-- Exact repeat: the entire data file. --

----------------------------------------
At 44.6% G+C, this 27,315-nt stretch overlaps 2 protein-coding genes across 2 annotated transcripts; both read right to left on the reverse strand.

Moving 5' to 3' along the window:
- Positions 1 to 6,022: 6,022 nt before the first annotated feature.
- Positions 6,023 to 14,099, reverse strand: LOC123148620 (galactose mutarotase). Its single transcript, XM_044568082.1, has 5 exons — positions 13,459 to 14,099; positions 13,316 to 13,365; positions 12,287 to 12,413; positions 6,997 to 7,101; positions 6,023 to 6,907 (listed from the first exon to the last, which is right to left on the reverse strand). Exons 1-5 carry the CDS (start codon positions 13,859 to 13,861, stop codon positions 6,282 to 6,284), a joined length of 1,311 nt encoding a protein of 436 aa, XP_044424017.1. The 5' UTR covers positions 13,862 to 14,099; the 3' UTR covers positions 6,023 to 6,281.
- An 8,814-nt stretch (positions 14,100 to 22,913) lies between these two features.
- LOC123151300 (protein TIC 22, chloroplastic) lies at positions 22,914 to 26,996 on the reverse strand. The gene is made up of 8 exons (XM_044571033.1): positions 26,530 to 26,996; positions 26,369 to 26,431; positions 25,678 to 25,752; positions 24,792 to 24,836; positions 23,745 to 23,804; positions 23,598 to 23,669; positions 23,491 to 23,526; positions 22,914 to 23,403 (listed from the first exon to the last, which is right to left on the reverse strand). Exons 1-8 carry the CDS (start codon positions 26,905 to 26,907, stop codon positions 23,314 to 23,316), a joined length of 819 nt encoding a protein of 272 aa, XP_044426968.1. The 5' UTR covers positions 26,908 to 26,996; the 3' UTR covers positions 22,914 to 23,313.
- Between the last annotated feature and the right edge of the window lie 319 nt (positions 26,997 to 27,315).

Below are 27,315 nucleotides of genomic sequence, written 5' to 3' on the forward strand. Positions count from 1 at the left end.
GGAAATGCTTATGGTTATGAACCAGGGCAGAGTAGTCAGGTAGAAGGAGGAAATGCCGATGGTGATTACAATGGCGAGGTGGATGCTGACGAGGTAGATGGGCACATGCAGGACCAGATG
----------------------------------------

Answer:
At 44.6% G+C, this 27,315-nt stretch overlaps 2 protein-coding genes across 2 annotated transcripts; both read right to left on the reverse strand.

Moving 5' to 3' along the window:
- Positions 1 to 6,022: 6,022 nt before the first annotated feature.
- Positions 6,023 to 14,099, reverse strand: LOC123148620 (galactose mutarotase). Its single transcript, XM_044568082.1, has 5 exons — positions 13,459 to 14,099; positions 13,316 to 13,365; positions 12,287 to 12,413; positions 6,997 to 7,101; positions 6,023 to 6,907 (listed from the first exon to the last, which is right to left on the reverse strand). Exons 1-5 carry the CDS (start codon positions 13,859 to 13,861, stop codon positions 6,282 to 6,284), a joined length of 1,311 nt encoding a protein of 436 aa, XP_044424017.1. The 5' UTR covers positions 13,862 to 14,099; the 3' UTR covers positions 6,023 to 6,281.
- An 8,814-nt stretch (positions 14,100 to 22,913) lies between these two features.
- LOC123151300 (protein TIC 22, chloroplastic) lies at positions 22,914 to 26,996 on the reverse strand. The gene is made up of 8 exons (XM_044571033.1): positions 26,530 to 26,996; positions 26,369 to 26,431; positions 25,678 to 25,752; positions 24,792 to 24,836; positions 23,745 to 23,804; positions 23,598 to 23,669; positions 23,491 to 23,526; positions 22,914 to 23,403 (listed from the first exon to the last, which is right to left on the reverse strand). Exons 1-8 carry the CDS (start codon positions 26,905 to 26,907, stop codon positions 23,314 to 23,316), a joined length of 819 nt encoding a protein of 272 aa, XP_044426968.1. The 5' UTR covers positions 26,908 to 26,996; the 3' UTR covers positions 22,914 to 23,313.
- Between the last annotated feature and the right edge of the window lie 319 nt (positions 26,997 to 27,315).

Below are 27,315 nucleotides of genomic sequence, written 5' to 3' on the forward strand. Positions count from 1 at the left end.
GGAAATGCTTATGGTTATGAACCAGGGCAGAGTAGTCAGGTAGAAGGAGGAAATGCCGATGGTGATTACAATGGCGAGGTGGATGCTGACGAGGTAGATGGGCACATGCAGGACCAGATG